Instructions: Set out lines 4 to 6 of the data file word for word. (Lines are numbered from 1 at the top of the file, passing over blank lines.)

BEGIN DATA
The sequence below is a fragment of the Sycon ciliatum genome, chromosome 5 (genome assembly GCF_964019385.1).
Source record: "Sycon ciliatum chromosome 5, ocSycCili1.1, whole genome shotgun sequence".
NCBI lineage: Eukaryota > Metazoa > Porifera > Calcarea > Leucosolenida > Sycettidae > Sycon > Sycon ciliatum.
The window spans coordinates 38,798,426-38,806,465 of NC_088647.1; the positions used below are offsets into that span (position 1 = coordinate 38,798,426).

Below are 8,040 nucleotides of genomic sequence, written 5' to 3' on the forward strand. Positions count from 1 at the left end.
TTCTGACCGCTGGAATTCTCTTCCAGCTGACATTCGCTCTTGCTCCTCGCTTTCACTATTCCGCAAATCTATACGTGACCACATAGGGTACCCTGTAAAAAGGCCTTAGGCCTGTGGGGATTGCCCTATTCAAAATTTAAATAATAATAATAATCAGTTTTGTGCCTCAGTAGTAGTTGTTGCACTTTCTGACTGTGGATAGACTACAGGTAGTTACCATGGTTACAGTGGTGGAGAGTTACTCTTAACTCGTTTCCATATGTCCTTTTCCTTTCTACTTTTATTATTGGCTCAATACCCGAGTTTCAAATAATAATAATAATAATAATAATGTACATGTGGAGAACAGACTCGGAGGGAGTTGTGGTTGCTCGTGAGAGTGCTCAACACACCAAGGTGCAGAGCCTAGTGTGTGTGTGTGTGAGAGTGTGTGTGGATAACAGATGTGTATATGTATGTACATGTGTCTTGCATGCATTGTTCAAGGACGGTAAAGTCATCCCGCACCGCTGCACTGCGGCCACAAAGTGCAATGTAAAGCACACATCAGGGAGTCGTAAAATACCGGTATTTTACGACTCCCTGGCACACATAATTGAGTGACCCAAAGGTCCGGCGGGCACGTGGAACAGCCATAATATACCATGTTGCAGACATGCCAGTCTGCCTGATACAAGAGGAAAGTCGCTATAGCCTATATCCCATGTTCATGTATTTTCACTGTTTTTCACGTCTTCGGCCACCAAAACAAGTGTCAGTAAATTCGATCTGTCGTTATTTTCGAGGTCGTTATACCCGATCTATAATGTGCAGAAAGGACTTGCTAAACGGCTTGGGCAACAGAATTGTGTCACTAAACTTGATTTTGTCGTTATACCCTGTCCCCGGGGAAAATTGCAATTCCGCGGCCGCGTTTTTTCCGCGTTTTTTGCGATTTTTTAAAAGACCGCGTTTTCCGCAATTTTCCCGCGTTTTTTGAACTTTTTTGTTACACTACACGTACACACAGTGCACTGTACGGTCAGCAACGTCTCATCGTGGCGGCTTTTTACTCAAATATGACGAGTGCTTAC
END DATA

The window spans coordinates 38,798,426-38,806,465 of NC_088647.1; the positions used below are offsets into that span (position 1 = coordinate 38,798,426).

Below are 8,040 nucleotides of genomic sequence, written 5' to 3' on the forward strand. Positions count from 1 at the left end.
TTCTGACCGCTGGAATTCTCTTCCAGCTGACATTCGCTCTTGCTCCTCGCTTTCACTATTCCGCAAATCTATACGTGACCACATAGGGTACCCTGTAAAAAGGCCTTAGGCCTGTGGGGATTGCCCTATTCAAAATTTAAATAATAATAATAATCAGTTTTGTGCCTCAGTAGTAGTTGTTGCACTTTCTGACTGTGGATAGACTACAGGTAGTTACCATGGTTACAGTGGTGGAGAGTTACTCTTAACTCGTTTCCATATGTCCTTTTCCTTTCTACTTTTATTATTGGCTCAATACCCGAGTTTCAAATAATAATAATAATAATAATAATGTACATGTGGAGAACAGACTCGGAGGGAGTTGTGGTTGCTCGTGAGAGTGCTCAACACACCAAGGTGCAGAGCCTAGTGTGTGTGTGTGTGAGAGTGTGTGTGGATAACAGATGTGTATATGTATGTACATGTGTCTTGCATGCATTGTTCAAGGACGGTAAAGTCATCCCGCACCGCTGCACTGCGGCCACAAAGTGCAATGTAAAGCACACATCAGGGAGTCGTAAAATACCGGTATTTTACGACTCCCTGGCACACATAATTGAGTGACCCAAAGGTCCGGCGGGCACGTGGAACAGCCATAATATACCATGTTGCAGACATGCCAGTCTGCCTGATACAAGAGGAAAGTCGCTATAGCCTATATCCCATGTTCATGTATTTTCACTGTTTTTCACGTCTTCGGCCACCAAAACAAGTGTCAGTAAATTCGATCTGTCGTTATTTTCGAGGTCGTTATACCCGATCTATAATGTGCAGAAAGGACTTGCTAAACGGCTTGGGCAACAGAATTGTGTCACTAAACTTGATTTTGTCGTTATACCCTGTCCCCGGGGAAAATTGCAATTCCGCGGCCGCGTTTTTTCCGCGTTTTTTGCGATTTTTTAAAAGACCGCGTTTTCCGCAATTTTCCCGCGTTTTTTGAACTTTTTTGTTACACTACACGTACACACAGTGCACTGTACGGTCAGCAACGTCTCATCGTGGCGGCTTTTTACTCAAATATGACGAGTGCTTAC